The NFL announced partnerships with four research universities to expand its collection of data regarding on-field head impacts at the professional and collegiate levels. Football players at Alabama, North Carolina, Washington, and Wisconsin will have the opportunity to opt-in to the NFL's novel program, which collects data from a sensor built into a custom-fit mouthguard.
The high-tech mouthguard sensors, which are currently used by players at 10 NFL clubs, are designed to collect kinematic data, including impact speed, direction, force, location, and severity. Insights pulled from the data will help inform the NFL's approach to injury reduction and decrease head impacts overall.
Players at all four universities are using the mouthguard sensors this season. Data collected is analyzed by the NFL-NFLPA's independent engineering experts at BioCore, and in collaboration with NFLPA-affiliated consultants. Each university will be provided with a statistical analysis specific to their team to help shape their own efforts to advance player health and safety.
"Sophisticated and specific data collection is central to our work to find better ways to research, diagnose, understand and better prevent injuries," said Dr. Allen Sills, NFL chief medical officer. "We are excited to establish this partnership with not only nationally recognized collegiate football programs who have a direct pipeline to the NFL, but also with esteemed research universities to expand the universe of inputs from which we can analyze, draw conclusions, and develop recommendations for how to protect the players."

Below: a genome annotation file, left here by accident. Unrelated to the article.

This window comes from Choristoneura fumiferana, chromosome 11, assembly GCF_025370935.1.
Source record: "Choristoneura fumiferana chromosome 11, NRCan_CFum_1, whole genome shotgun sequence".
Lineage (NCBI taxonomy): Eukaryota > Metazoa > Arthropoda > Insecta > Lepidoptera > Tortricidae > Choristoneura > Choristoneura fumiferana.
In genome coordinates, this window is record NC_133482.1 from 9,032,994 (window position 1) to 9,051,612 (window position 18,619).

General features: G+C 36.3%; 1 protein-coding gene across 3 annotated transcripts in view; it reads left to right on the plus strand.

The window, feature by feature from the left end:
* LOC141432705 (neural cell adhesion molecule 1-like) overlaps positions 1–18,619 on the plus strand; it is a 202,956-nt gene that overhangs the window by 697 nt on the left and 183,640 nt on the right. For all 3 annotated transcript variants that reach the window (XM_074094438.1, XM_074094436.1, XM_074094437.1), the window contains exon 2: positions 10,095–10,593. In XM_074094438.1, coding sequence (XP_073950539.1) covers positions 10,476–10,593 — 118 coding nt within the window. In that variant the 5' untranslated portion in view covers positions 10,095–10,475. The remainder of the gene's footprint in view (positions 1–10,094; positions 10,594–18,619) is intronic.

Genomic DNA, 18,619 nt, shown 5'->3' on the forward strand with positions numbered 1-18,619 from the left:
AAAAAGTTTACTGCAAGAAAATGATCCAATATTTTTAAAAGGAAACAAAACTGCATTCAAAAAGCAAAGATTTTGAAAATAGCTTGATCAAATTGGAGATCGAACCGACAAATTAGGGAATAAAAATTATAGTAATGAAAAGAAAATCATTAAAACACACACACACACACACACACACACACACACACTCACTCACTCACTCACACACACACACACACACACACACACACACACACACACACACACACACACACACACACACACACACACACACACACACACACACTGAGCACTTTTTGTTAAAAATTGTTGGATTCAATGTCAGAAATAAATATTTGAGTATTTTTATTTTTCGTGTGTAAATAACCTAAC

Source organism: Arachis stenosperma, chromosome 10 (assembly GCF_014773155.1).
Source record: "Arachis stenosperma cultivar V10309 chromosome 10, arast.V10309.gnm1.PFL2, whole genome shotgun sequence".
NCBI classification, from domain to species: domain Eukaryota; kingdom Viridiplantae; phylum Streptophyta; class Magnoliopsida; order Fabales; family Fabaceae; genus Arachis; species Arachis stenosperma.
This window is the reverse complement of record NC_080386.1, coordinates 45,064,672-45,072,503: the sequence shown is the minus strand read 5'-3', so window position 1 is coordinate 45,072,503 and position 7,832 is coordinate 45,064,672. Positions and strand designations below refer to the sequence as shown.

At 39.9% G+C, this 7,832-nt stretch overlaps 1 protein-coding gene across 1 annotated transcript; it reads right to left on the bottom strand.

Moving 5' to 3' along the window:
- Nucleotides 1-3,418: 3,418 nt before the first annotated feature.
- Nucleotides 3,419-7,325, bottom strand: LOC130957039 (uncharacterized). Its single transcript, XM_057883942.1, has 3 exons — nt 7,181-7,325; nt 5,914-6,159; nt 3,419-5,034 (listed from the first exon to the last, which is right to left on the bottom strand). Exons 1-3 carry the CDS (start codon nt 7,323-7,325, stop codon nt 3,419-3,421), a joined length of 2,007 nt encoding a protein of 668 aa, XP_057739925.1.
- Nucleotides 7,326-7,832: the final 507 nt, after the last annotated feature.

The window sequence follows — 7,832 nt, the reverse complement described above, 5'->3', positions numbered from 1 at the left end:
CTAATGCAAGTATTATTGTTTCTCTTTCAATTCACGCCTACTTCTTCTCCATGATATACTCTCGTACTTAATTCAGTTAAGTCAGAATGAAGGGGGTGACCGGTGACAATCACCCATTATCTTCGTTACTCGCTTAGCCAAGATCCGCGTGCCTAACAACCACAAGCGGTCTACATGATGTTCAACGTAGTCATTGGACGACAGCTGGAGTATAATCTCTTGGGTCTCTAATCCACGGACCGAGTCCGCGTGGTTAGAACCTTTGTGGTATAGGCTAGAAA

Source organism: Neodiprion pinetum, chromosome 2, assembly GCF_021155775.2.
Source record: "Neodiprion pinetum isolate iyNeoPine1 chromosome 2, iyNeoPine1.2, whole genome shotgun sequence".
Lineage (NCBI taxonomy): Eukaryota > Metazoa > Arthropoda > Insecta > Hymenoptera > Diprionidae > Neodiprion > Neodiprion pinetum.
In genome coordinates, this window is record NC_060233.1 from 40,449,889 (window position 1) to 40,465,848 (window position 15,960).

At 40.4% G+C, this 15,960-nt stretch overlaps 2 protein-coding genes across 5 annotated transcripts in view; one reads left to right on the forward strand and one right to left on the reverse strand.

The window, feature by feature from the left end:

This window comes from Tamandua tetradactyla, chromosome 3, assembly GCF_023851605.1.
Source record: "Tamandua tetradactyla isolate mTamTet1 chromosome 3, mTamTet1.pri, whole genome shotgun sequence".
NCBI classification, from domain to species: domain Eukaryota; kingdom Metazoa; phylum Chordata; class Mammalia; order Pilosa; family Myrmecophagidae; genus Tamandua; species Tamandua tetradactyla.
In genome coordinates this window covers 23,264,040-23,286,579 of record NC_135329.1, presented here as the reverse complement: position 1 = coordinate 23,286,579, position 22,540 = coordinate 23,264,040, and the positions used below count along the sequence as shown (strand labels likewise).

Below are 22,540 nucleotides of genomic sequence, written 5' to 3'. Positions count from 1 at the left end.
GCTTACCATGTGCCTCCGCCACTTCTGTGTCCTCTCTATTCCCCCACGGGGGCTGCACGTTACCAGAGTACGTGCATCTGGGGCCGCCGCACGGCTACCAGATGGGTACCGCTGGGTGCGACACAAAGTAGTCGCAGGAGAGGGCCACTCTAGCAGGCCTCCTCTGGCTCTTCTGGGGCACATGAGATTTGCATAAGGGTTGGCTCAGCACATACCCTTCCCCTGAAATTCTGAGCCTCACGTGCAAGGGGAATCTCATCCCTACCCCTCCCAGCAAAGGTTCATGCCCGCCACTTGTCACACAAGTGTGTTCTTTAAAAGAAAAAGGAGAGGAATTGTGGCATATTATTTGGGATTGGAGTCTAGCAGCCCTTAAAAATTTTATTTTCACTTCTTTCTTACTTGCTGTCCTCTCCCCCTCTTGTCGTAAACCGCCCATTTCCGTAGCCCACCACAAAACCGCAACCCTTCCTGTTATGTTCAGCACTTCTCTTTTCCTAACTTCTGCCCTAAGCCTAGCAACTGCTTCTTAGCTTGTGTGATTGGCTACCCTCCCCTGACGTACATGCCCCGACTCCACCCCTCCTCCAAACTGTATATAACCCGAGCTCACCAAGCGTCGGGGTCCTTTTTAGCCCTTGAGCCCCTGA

The mouthguard sensor program launched in 2019 as part of the NFL's $60 million commitment under the Engineering Roadmap to promote health and safety initiatives. The partnership with these four universities is an expansion of the NFL's broader approach to driving innovation in the sport.
"Reducing the risk of sport-related concussions is a priority for athletes, coaches, and health care providers," said Daniel Cobian, professor of orthopedics and rehabilitation at the University of Wisconsin School of Medicine and Public Health. "The findings of this study will help us better understand the frequency and severity of head impacts sustained by University of Wisconsin football players during practices and games, and the circumstances such as equipment, training, or individual actions surrounding these impacts."
The NFL is committed to upholding the highest ethical standards for scientific research studies. Each participating university's independent review boards (IRB) has reviewed and approved the terms of this study.